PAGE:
The bride and groom, who do not require any covering for their wedding night, are dressed while the guests are nude skeletons.

Or the bearers of a heavy corpse wish it to be crushed by a boulder one more time.

Or the wishes of the dead for being massaged by angels should make their torments heavier, but there is no punishment involved. What greater punishment than a past life? “What more is there to fear now, given the state we are in?”

In some of your works life takes place not in the underground world of the dead, but in the border between the two worlds. In one of your pieces a grave is enclosed between long bars. On the left side, two trees are so lovingly intertwined that they make life on earth spectacular and humane. We see how existence boldly withstands non-existence in the form of a plant ascending from the underground of pleasure, to reach the space above ground, which is filled with regret. Or the tip of a skyscraper breaking through the fake border between life and death, revealing the majesty of those who are underground.

With these works you have taken a bold step in your middle age, and I welcome you to the club of serious satirists. I am glad that you were able to show us a humorous version of death. You have laughed at the great tyrant called death, and have invited us to laugh along with you. And you have done this with delicate penmanship, and with strong compositions, inspired by traditional painting (especially miniatures). The design of a wild but joyous atmosphere requires youthful boldness, and you have made the dead, and those living with dead hearts, happy.

 

Post Script

You entered the realm of caricature art on a global scale as an artist and designer in 1994 in an exhibition on Miniacature and carpets at Golestan Gallery.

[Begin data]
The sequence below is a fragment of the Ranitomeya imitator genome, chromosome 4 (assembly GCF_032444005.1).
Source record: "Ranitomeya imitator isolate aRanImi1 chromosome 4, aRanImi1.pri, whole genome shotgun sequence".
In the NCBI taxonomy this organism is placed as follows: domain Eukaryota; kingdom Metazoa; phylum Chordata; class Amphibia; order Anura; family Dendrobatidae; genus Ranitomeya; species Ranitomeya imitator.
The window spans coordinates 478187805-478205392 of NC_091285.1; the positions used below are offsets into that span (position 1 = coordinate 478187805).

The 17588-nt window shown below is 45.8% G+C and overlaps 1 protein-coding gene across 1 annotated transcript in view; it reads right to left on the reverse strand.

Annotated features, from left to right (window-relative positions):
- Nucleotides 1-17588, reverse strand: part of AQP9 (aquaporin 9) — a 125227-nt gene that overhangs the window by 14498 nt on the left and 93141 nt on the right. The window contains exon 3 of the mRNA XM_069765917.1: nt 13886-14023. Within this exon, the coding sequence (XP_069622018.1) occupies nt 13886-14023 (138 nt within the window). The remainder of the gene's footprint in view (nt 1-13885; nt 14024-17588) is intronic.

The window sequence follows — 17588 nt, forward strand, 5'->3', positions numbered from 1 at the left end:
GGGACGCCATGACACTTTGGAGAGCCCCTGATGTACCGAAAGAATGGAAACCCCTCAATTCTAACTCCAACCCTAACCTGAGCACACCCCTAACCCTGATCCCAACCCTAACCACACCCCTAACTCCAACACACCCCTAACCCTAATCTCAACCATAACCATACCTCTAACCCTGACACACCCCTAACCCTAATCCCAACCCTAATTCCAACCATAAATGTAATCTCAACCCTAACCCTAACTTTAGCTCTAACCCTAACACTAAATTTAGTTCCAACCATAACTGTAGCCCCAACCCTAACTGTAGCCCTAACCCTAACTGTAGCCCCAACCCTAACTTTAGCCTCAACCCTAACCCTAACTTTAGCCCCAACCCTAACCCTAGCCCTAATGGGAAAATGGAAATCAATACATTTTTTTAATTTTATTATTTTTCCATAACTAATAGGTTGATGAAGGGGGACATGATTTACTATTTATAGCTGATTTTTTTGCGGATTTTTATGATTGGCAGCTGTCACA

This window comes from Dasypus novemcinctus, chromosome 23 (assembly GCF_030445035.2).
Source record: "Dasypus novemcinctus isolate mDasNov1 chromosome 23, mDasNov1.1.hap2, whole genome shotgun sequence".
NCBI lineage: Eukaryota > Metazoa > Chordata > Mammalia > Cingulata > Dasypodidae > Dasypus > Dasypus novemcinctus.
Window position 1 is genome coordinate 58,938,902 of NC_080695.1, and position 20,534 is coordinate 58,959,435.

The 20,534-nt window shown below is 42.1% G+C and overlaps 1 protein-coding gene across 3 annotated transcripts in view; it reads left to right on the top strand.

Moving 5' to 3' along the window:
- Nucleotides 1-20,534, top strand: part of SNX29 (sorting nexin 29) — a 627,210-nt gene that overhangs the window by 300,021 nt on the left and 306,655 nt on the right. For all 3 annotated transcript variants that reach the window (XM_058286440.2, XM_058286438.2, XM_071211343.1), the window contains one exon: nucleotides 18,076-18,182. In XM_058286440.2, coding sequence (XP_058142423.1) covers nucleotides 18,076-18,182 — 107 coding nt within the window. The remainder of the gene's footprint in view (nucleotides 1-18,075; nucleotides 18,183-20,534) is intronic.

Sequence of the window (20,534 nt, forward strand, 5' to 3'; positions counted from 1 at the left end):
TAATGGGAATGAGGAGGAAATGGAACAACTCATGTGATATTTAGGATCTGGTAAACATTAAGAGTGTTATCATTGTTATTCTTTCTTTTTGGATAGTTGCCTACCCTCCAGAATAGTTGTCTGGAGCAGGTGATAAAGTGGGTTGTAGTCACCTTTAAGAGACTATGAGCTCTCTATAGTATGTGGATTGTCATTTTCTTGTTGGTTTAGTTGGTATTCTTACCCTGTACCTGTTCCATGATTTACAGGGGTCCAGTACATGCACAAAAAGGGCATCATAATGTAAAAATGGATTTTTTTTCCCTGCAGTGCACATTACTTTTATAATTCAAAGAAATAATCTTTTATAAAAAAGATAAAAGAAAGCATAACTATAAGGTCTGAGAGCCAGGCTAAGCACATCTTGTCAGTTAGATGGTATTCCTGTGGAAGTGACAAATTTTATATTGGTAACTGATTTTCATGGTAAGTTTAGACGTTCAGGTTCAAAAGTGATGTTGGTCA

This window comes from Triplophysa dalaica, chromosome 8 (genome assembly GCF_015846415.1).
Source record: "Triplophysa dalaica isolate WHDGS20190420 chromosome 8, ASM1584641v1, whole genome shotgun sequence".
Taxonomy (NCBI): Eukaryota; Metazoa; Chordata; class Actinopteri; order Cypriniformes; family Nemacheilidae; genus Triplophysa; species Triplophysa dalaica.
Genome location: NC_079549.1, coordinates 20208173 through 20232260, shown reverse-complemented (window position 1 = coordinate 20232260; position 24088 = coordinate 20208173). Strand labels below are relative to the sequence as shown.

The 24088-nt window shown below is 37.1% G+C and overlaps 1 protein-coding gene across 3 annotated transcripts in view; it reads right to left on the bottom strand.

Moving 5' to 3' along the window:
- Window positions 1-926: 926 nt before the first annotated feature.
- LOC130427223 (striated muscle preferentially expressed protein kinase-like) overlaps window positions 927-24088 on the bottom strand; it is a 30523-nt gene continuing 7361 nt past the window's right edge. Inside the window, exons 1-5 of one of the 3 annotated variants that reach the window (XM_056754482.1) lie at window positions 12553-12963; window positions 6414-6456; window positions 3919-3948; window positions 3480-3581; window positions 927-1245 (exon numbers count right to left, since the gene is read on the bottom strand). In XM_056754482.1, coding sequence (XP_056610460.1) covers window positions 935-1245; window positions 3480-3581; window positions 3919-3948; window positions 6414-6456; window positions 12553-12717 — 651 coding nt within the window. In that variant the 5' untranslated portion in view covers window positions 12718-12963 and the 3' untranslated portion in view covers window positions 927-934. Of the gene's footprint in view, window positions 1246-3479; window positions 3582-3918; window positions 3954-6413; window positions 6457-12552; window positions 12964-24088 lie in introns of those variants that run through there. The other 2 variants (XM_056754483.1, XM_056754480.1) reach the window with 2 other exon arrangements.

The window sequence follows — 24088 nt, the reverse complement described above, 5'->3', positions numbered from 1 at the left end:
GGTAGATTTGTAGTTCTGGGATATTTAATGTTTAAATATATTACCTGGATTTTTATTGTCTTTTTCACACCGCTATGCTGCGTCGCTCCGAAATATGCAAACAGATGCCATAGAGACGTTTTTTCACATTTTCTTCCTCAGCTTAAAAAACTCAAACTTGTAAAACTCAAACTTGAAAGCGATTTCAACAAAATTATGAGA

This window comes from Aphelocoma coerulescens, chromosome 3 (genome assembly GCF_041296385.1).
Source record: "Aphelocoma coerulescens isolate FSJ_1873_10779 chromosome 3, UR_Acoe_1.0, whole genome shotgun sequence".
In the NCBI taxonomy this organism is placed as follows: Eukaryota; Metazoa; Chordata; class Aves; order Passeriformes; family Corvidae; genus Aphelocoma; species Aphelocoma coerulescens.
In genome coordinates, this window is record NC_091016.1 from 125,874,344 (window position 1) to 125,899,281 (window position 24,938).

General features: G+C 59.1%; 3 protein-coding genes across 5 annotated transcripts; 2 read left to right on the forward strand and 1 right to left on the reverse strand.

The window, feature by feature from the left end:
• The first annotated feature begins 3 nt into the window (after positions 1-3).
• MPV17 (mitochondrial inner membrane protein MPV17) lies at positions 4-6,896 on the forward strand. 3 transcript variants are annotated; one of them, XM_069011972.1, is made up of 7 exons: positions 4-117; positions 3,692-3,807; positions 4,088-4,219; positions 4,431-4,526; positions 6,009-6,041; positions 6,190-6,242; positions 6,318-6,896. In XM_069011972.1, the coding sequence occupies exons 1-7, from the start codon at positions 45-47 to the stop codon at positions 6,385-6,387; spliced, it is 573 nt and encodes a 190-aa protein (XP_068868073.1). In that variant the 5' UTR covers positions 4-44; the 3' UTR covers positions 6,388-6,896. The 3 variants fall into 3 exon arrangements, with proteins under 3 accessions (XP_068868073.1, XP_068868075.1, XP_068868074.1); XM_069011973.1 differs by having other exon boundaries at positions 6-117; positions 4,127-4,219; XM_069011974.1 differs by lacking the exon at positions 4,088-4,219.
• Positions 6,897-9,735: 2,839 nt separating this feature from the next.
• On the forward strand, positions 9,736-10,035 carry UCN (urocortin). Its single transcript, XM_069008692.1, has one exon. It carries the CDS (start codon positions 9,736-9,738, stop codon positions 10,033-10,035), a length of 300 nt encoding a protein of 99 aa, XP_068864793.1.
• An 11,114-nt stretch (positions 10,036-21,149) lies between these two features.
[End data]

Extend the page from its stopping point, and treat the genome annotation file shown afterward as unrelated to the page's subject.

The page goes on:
Richly patterned carpets as exquisite hand-woven Iranian artifacts, which reflect the imagination of our folk art, became a cinematic background where familiar heroes and celebrities came to life in order to present new relationships of love and hatred, war and escape, and to create a surreal atmosphere that was not far from our surrounding reality and context.

In your next exhibition at Vali Gallery (2008), the kings and soldiers depicted in stone engravings (at Persepolis) were able to appear in the present time, and show their vulnerable presence as a catastrophic absence. You showed to what extent mythological symbols and historical signs could come close to the present time, and if they could be safe from abuses and unreasonable reactions and play a harmless role in our day-to-day lives.

By bringing the past into the present, whether in the form of motifs and events woven on carpets or carved in stone slabs, you invite us to a joyous atmosphere, where unexpected relationships and inverse situations between human beings and animals becomes a source of laughter. Your designs have gradually become tighter and your compositions stronger. And your most recent works on the theme of the carpet, which has not yet been exhibited, is more suitable for being exhibited in a contemporary art museum rather than being printed in a newspaper.

 

Javad Mojabi
September 23, 2006 / Writer’s Alley